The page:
in San Jose told me he had been there less than a year and had
felt six or seven earthquakes in that time. The city is well
built, after the Spanish mode, and would be a delightful place
of residence were it not for the earthquakes, for it is so high
that the thermometer never goes above 78 or below 65 Â°. The
railroad to San Jose is the most dangerous road I ever saw.
After leaving the seashore it is almost a continuous curve, and
much of the way is made by digging a trench along the side
of the mountain which makes a most insecure roadbed. Large
bodies of workmen are employed constantly to detect and repair
breaks in the road. I saw scores of places where there had been
recent slides in which the road had gone bodily into the depths,
and I saw others where the mountain above the roadbed had slid
down, taking everything with it.
One of those torrential rains to which that country is st> sub-
ject, or even a slight earthquake, puts the road out of business.
The superintendent told one of our passengers that when a train
started he never knew whether it would get through or not, and
our engineer said he had gone with his train into the depths
three times. There is another danger. The engines are so light
that frequently on the very steep down grades the train runs
away with them. On all such places a spur is built running up
the mountains, and upon signal from the engineer that he has
lost control of his train, a switchman throws it onto the spur
and it is speedily stopped. Our ship was to sail from Port Limon
Monday afternoon, but I came down the mountains Saturday,
not taking any chances by waiting longer at San Jose, for I
learned that frequently passengers were unable to rejoin their
ships on account of accidents to the railroad and were left behind.
All the immense banana shipments from Port Limon are made
on the steamers of the United Fruit Company, which has the
monopoly of that trade, and our only cargo from there was
coffee. At Jamaica we shipped 6,000 bunches of bananas and at
Santiago a large quantity of molasses. We landed at New York
on Wednesday forenoon, February 21st.
On April 14, 1912, with five other Past Department Command-
ers of the G. A. R. from this Department, I was a pallbearer at
the funeral of Miss Clara Barton, who had died at the ripe age
of ninety years, having given most of her life to doing good
228 RECOLLECTIONS FROM
throughout the world in what is known as Red Cross Work.
Her name is known and honored everywhere.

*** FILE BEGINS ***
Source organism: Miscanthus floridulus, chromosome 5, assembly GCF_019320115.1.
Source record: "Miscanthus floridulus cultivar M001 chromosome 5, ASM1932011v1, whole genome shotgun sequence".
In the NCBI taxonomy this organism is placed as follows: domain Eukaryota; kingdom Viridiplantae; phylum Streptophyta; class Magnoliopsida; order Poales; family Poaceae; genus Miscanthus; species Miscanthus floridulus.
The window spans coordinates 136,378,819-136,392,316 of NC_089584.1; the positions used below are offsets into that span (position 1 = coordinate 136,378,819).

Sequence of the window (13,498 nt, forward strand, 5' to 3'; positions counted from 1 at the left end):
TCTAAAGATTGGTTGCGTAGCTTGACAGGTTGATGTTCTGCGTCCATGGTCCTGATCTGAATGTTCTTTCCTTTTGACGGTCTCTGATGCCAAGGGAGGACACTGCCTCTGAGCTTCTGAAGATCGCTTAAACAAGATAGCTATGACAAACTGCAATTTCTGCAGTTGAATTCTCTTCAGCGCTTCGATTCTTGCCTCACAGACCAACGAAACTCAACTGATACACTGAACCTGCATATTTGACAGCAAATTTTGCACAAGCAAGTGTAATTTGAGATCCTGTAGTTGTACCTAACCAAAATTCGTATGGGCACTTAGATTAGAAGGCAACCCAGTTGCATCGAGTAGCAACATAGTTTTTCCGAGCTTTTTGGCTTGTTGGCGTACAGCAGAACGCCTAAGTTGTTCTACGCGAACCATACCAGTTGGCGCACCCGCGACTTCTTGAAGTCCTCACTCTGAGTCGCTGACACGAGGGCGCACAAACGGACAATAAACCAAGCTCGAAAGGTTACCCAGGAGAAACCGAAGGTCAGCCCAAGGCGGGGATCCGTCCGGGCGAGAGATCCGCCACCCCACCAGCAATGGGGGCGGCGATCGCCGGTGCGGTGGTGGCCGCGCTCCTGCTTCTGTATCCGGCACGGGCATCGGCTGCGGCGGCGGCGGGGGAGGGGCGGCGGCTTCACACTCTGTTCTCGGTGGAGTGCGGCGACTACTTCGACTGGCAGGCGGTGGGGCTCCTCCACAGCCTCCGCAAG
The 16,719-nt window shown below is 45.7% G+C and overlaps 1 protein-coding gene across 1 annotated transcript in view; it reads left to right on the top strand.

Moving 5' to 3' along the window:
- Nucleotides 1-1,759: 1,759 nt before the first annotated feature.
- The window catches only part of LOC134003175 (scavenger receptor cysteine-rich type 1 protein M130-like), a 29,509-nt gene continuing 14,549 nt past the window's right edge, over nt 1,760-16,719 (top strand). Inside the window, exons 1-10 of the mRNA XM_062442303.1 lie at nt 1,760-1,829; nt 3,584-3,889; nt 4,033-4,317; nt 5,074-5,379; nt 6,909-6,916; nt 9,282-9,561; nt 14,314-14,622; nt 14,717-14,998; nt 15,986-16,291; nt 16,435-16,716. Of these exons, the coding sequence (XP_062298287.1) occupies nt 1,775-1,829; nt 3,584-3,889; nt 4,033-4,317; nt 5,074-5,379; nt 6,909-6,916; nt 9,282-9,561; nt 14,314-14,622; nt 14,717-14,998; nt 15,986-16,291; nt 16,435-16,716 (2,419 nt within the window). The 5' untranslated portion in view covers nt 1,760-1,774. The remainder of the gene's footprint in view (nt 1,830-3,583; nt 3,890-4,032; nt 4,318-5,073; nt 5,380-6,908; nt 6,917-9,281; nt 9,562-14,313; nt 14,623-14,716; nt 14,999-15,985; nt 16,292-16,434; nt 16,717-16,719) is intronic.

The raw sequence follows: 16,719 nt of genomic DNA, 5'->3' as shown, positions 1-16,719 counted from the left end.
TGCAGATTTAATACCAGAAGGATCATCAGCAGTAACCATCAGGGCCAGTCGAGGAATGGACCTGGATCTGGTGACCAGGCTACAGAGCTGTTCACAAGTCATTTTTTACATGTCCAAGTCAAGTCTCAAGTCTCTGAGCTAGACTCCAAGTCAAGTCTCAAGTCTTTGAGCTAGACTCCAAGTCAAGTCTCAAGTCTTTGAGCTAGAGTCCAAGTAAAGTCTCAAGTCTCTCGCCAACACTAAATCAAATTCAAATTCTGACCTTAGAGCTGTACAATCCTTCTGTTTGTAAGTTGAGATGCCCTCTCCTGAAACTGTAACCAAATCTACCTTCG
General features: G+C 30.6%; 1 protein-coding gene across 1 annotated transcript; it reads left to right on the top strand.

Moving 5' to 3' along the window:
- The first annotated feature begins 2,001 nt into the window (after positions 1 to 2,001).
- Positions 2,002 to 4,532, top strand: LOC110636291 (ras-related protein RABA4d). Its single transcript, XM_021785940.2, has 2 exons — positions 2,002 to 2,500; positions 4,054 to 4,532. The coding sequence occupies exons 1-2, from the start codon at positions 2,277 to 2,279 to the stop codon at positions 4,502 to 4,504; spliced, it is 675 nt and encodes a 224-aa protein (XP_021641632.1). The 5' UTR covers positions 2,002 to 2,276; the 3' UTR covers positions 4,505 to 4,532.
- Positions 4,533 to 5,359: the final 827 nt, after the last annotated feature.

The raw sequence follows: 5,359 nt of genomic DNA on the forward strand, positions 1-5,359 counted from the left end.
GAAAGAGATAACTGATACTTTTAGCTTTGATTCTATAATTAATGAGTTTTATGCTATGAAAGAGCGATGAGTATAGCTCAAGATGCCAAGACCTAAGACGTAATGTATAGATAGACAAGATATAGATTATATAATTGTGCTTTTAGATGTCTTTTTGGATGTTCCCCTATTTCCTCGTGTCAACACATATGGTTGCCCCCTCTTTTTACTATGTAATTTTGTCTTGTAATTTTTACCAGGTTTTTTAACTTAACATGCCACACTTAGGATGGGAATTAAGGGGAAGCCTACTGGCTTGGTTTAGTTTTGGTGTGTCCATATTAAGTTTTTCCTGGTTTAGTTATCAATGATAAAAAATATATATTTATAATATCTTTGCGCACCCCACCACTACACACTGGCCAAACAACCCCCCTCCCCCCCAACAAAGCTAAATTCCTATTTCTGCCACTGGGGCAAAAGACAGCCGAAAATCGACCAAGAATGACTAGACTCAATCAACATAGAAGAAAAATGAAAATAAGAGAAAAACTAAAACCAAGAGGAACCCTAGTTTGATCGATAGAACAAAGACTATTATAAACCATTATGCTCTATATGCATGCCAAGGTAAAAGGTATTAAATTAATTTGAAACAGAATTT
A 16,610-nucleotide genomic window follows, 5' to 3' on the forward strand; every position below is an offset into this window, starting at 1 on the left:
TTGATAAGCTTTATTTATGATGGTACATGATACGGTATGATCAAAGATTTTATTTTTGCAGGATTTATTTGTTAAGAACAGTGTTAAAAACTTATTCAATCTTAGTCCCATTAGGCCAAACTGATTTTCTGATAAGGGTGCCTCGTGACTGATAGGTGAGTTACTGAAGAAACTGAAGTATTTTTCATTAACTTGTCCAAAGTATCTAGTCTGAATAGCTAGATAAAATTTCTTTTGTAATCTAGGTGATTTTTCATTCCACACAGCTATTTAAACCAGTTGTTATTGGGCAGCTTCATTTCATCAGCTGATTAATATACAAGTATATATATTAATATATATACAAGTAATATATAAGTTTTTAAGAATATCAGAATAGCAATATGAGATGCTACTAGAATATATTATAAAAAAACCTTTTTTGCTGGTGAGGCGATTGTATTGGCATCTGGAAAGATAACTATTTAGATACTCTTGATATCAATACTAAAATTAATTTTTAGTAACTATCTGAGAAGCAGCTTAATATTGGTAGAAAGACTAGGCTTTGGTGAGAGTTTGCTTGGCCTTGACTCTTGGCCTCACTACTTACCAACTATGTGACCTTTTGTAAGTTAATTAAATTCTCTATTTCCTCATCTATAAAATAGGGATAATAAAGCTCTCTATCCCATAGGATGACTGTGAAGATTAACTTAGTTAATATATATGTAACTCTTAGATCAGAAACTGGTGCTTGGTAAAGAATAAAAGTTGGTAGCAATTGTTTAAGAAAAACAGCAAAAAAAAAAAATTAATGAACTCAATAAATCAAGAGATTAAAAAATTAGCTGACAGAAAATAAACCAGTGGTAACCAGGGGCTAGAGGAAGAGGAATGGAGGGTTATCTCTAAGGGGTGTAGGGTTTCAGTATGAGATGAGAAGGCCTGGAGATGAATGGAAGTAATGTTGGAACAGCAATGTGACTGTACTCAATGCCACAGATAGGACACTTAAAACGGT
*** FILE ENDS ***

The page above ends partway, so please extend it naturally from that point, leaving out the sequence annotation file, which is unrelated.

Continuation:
On the night of April 14th occurred the disaster to the steamer
Titanic which shocked and astounded the civilized world.
I find that I have omitted from these memoirs a historic event
of great interest, to wit: the part taken by the Grand Army of
the Republic in the raising of the flag for the first time over the
new Department of Commerce and Labor. I was invited by
Hon. George B. Cortelyou, the Secretary of Commerce and
Labor, to be present with my stall on that occasion, and we
attended in full uniform. The account of this pleasing incident
is to be found on page 22 of the History of the Department of
Commerce and Labor, written by Hon. George B. Cortelyou, and
is as follows :
"On the morning of June 17, 1903, under the auspices of the
Grand Army of the Republic, the Nation's flag was raised for
the first time over the new Department, and its headquarters was
formally placed in commission. The entire personnel of the De-
partment assembled at the flagstaff on the roof with the com-
mittee of the Grand Army of the Republic to witness the cere-
mony. The brief address of Judge I. G. Kimball, department
commander, G. A. R., on this occasion was as follows:
"On behalf of the Grand Army and my old comrades of the
war, I want to thank you for the invitation you have given to us
to be present at this ceremony, the hoisting of the flag over the
new Department. It shows your appreciation of the old sol-
diers ; it shows your appreciation of the flag and all that it means.
And it is especially appropriate today, just after Flag Day, and
today the anniversary of the first great battle of the Revolution-
ary war â€” the battle of Bunker Hill â€” that the old soldiers should
assist in this inauguration of the service of putting up the flag
over this Department, which is not a department of war, but a
department of peace â€” one that we hope will take into all the
world the commerce of our country and reap those results which
the soldiers, by their fighting, helped to accomplish â€” I mean the
placing of this country in the forefront, not only in war, but in
Secretary Cortelyou replied as follows :
"Commander: It is altogether fitting that under such auspices
as these the flag should be raised on the new Department. In
asking you to participate in this simple ceremony we were influ-
A BUSY LIFE 229
enced very largely by the reasons you have given in the very
appropriate address you have just made. I thank you for being
here, with your staff and others, representing the Grand Army
of the Republic, and I need hardly assure you that in the work
of this Department it will be our constant hope and purpose that
nothing shall be done unworthy of that flag."
The flag was raised by a comrade of the G. A. R., all present
standing with uncovered heads.